Persistent high utilization in a privately insured population

Wenke Hwang, Michelle LaClair, Fabian Camacho, Harold Paz

Research output: Contribution to journalArticlepeer-review

19 Scopus citations


Objectives: To describe individuals characterized as persistent high users - that is, individuals who are in the top 10% of users every year over the 3-year study period. Study Design: Retrospective cohort study of 4 groups in a privately insured population. Groups were defined by the number of years an enrollee was in the top 10% of the spending group (top decile) for the period from 2009 to 2011: persistent high-user group (3 out of 3 years in the top decile spending group); frequent high-user group (2 out of 3 years in top decile); incidental high-user group (1 out of 3 years in top decile); and never highuser group (0 out of 3 years in top decile). Methods: This study used insurance claims data to examine enrollees with persistently high health service utilization. Data for the year 2008 were utilized to assess baseline individual characteristics. Annual data for 2009 to 2011 were used to examine healthcare expenditures, utilization patterns, and specific clinical conditions among the 4 groups of the study sample. Results: Among 42,038 enrollees, 1216 (2.9%) met the criteria as persistent high users. Over a 3-year period, this group accounted for 21% of total healthcare expenditure. Compared with the other groups, persistent high users had higher overall disease burden due to multiple chronic conditions and incurred significantly higher expenses in medication and professional services (including primary and specialty care). Conclusions: This study highlights the need to proactively engage employees and their dependents for primary and secondary prevention of common chronic diseases before an individual's health status, healthcare utilization, and medical cost become difficult to manage.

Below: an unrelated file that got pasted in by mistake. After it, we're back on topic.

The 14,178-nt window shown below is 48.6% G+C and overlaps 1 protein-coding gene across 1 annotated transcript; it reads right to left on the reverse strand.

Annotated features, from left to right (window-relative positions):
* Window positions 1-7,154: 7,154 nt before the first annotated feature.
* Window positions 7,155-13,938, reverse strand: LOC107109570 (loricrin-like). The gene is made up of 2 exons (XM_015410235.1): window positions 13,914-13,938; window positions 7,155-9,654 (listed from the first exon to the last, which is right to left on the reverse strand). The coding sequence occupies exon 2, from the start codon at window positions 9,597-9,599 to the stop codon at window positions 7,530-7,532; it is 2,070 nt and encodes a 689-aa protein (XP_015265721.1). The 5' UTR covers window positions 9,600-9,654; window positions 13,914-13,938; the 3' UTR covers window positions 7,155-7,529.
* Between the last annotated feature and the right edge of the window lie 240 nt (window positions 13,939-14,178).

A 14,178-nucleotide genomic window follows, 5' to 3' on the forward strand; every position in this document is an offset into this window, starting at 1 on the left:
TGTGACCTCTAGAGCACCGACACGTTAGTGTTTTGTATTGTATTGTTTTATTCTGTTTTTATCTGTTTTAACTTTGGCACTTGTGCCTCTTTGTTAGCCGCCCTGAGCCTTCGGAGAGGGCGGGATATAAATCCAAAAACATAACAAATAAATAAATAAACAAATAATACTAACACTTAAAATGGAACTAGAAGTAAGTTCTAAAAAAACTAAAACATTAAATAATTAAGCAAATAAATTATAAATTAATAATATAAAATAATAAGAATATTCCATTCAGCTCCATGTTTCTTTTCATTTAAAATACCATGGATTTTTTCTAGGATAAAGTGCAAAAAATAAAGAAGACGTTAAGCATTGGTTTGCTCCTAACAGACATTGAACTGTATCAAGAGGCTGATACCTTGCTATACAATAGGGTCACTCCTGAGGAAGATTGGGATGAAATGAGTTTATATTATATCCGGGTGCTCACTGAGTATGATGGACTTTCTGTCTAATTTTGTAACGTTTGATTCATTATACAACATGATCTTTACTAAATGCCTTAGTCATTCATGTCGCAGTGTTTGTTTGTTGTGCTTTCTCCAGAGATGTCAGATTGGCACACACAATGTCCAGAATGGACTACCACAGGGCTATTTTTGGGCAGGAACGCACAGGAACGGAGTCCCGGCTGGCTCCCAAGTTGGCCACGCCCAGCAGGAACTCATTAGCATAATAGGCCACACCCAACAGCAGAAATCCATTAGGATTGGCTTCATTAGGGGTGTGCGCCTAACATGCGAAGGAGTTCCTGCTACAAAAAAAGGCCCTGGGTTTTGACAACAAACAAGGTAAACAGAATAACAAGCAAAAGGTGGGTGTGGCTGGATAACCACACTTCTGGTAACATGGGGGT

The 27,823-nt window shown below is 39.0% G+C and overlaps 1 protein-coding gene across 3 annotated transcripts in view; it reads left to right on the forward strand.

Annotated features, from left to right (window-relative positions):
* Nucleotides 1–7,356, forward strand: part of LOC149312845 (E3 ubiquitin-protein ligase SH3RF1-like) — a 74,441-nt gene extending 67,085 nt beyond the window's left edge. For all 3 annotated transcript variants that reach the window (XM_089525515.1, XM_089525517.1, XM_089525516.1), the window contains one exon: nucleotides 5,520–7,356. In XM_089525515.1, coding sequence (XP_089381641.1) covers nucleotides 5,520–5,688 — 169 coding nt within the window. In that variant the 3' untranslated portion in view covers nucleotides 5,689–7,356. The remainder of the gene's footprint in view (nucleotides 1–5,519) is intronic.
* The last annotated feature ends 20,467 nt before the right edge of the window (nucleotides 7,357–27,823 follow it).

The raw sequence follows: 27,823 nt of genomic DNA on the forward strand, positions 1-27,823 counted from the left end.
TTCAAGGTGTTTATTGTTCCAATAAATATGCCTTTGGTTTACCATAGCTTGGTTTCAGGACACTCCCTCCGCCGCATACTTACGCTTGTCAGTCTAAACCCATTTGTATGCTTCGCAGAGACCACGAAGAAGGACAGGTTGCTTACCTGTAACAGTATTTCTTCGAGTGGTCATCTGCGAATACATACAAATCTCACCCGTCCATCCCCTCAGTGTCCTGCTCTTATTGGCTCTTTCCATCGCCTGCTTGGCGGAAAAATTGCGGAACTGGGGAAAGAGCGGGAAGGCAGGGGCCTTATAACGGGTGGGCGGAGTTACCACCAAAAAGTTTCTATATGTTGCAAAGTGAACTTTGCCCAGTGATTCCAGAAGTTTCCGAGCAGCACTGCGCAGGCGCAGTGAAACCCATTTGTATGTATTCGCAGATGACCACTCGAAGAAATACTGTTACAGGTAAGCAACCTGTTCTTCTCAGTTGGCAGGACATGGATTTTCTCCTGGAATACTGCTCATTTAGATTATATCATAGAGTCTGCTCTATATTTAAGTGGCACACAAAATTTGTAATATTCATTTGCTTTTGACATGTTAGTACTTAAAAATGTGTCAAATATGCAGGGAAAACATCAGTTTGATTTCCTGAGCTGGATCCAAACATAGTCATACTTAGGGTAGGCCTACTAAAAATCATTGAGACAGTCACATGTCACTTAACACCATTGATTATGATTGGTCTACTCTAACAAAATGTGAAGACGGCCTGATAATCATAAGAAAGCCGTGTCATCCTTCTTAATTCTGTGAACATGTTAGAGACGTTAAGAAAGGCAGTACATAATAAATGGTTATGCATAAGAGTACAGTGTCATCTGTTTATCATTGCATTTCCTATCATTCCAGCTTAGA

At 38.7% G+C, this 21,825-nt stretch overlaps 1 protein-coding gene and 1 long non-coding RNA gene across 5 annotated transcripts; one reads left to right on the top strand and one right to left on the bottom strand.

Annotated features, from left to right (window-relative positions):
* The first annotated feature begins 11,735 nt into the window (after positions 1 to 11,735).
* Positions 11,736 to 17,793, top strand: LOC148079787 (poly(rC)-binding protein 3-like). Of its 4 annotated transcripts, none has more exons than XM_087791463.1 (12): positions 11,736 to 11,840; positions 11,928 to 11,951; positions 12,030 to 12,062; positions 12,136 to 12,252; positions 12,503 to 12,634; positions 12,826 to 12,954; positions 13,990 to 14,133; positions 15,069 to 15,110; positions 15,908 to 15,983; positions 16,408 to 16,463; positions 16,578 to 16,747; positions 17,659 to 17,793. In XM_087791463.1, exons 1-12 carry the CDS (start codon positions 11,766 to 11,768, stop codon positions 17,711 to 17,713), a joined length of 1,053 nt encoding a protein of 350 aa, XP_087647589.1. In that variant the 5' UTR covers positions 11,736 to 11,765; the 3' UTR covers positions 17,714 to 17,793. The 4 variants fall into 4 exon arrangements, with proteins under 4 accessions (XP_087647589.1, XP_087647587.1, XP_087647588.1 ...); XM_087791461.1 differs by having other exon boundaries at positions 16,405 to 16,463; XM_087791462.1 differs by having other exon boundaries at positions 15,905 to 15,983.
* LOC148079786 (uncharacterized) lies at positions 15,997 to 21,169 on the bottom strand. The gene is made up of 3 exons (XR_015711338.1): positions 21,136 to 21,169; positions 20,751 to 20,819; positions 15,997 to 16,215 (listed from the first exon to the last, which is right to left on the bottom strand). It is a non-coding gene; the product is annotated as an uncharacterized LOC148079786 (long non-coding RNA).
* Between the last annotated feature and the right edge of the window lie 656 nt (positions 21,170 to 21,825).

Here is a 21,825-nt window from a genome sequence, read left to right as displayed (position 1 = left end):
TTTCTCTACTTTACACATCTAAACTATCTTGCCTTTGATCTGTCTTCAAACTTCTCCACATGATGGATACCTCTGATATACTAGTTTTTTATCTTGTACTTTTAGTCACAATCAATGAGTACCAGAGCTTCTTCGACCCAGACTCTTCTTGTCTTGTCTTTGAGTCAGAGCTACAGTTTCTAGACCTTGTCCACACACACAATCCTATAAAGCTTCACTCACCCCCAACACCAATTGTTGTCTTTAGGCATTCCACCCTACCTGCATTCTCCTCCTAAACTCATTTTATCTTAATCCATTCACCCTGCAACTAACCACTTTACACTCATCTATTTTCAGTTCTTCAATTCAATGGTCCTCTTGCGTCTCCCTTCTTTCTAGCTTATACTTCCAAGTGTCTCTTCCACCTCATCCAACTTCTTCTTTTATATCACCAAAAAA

Original languageEnglish (US)
Pages (from-to)309-316
Number of pages8
JournalAmerican Journal of Managed Care
Issue number4
StatePublished - Apr 1 2015

All Science Journal Classification (ASJC) codes

  • Health Policy


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